As I transitioned from my first to my second year, the primary difference was that I got to choose the classes that didn’t interest me in the latter. The subject area I honed in on for “Law School Courses I Don’t Care About But That Might Be Relevant In My Future Life” was labor law. The brilliant rationale underlying my focus in this area was that it would help me become either (a) the next Marvin Miller, or (b) General Counsel for Major League Baseball. And if that fell through, apparently I was going to move to West Virginia to represent coal miners.

But more noteworthy than the courses was the professor who taught them, a man in his 60’s with a resplendent white mustache that extended in sweeping fashion from his mouth almost to his ears. It was spectacular. I would find myself sitting through lectures focusing not on the words coming from the professor’s mouth, but rather, on the magical expanse of silver carving a path across his cheeks. I wondered how he had ever decided to claim this 18th-century sea captain look for himself as a 20th century lawyer. I mulled over how he could keep it so symmetrical without using a ruler to measure it.

From these comments, it should be obvious why I don’t remember much about the substance of those courses. My clearest memory is of Resplendent Mustache warning us never to go to Barcelona because of “the pickpockets” there. He was adamant about this. Perhaps I remember it so well because he was so much more passionate about this single statement than he was about the subject matter comprising the other 99.9% of his teachings. The Barcelona advice at least had the distinct advantage, compared to what I had so far learned in law school, of being practical.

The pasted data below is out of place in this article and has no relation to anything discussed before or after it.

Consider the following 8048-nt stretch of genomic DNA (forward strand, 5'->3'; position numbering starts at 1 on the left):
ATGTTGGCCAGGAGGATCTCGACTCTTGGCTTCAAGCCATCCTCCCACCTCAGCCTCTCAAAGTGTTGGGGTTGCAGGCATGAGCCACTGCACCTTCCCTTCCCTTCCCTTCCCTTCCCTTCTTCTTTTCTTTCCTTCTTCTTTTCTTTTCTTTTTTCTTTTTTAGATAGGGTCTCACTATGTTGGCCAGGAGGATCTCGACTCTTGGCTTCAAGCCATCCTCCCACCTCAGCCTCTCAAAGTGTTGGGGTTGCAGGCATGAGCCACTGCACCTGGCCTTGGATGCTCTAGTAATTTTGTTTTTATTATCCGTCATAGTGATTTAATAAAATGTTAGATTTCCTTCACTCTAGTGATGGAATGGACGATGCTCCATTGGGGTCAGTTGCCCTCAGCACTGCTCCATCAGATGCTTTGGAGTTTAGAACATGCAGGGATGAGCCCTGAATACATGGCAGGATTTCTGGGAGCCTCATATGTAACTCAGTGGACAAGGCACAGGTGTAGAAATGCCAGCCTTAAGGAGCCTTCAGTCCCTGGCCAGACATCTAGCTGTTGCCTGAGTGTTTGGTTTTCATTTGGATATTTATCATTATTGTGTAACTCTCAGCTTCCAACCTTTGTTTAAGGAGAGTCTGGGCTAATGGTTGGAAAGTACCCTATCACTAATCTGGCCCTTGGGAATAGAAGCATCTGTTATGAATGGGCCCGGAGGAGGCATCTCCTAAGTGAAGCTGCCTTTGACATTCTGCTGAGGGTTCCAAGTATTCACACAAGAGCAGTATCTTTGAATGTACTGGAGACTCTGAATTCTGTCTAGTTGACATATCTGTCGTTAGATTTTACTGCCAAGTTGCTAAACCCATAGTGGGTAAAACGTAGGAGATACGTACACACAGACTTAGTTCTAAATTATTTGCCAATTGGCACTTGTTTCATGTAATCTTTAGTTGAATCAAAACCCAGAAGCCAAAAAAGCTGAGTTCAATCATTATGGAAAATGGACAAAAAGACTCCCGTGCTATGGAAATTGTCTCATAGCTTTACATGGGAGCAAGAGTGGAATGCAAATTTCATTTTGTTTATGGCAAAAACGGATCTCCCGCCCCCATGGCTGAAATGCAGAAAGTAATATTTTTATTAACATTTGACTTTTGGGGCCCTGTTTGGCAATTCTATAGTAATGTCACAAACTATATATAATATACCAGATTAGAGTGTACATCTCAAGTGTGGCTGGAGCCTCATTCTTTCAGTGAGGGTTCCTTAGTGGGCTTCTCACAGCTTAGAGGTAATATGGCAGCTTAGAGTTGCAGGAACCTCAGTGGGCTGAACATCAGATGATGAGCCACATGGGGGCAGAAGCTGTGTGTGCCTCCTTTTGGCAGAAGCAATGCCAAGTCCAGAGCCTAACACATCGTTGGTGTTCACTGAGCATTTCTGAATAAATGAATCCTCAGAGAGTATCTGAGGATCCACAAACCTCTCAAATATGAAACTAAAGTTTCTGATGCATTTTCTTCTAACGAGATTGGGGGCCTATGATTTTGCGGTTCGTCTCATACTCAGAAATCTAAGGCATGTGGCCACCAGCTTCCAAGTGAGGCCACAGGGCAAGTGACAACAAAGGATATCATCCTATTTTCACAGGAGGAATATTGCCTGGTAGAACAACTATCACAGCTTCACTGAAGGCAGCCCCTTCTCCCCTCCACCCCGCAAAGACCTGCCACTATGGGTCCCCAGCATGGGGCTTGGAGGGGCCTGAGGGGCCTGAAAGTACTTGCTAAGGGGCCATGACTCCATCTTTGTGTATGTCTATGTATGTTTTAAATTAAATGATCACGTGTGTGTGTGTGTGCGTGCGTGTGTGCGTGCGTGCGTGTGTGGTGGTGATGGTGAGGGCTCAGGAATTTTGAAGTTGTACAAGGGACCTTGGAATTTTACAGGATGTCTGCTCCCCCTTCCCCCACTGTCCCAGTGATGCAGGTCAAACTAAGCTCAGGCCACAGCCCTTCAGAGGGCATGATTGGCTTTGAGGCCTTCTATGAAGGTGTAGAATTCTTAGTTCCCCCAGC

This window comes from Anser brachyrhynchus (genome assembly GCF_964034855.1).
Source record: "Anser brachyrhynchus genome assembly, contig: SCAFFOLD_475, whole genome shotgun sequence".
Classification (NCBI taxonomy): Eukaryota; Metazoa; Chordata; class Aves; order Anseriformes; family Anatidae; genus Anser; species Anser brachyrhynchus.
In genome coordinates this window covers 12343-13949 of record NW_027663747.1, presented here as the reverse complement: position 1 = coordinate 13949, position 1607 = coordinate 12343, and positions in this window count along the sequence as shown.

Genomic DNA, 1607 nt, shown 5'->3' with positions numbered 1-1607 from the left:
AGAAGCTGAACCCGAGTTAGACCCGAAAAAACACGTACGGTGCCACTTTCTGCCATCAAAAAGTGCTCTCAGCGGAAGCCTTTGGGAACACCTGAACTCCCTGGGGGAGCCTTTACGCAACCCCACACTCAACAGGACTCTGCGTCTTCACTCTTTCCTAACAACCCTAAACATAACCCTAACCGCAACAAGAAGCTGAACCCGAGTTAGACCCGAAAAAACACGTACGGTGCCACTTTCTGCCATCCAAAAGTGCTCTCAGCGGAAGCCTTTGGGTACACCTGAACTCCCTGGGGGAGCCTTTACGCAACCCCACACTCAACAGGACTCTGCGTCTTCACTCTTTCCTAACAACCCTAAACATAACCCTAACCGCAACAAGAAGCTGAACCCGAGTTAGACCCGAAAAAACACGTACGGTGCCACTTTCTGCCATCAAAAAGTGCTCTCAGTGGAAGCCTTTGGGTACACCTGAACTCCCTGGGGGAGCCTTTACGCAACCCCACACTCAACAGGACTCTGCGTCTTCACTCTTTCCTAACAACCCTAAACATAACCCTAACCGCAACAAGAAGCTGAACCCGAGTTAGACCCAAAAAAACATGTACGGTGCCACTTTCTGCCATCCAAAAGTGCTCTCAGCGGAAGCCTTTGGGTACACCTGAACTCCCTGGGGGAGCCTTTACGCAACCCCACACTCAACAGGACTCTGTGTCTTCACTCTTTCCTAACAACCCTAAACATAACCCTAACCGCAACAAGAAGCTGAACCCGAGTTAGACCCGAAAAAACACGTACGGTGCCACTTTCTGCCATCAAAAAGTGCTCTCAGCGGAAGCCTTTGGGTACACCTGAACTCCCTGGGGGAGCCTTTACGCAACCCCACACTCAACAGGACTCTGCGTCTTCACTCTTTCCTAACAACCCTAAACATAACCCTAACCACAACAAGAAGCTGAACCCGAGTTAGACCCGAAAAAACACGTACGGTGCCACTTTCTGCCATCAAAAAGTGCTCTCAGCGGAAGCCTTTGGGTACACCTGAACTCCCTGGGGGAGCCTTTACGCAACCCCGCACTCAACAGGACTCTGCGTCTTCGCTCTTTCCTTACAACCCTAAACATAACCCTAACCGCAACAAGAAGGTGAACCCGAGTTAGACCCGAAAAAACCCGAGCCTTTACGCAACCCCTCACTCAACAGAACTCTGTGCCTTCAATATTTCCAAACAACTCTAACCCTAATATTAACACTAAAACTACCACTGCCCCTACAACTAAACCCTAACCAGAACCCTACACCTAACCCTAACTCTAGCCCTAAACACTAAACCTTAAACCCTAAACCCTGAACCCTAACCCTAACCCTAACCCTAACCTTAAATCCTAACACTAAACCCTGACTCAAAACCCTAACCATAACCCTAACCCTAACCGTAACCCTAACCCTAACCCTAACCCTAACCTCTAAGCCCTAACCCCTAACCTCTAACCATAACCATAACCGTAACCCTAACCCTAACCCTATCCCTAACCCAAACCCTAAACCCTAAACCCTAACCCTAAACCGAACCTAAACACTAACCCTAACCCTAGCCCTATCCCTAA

It wasn’t until my third year that I found something that interested me. I took a course between semesters offered through the National Institute of Trial Lawyers. Following this, I tried out for the University’s trial team and was selected. I had found my calling: I could become a first-rate pretend trial lawyer. (Sadly, it turns out, this is not an actual profession. If it was, I would be earning a pretend $800/hour successfully representing imaginary clients.)

You might think, based upon this experience, that I would funnel my new-found passion into finding a job that got me into a courtroom. You would be wrong.

Instead, I jumped at the opportunity to sit behind a desk for 14 hours a day poring over insurance contracts so that I could draft opinions for our clients – insurance companies – about whether their policies covered a particular claim or not. And no, I had not taken one course on insurance law at any point in the previous three years.

I was getting paid $55,000 to review exactly the same clause in comprehensive general liability contracts over and over and over again. Surely, this was the pathway to a limitless future.

(Next week: Part 3)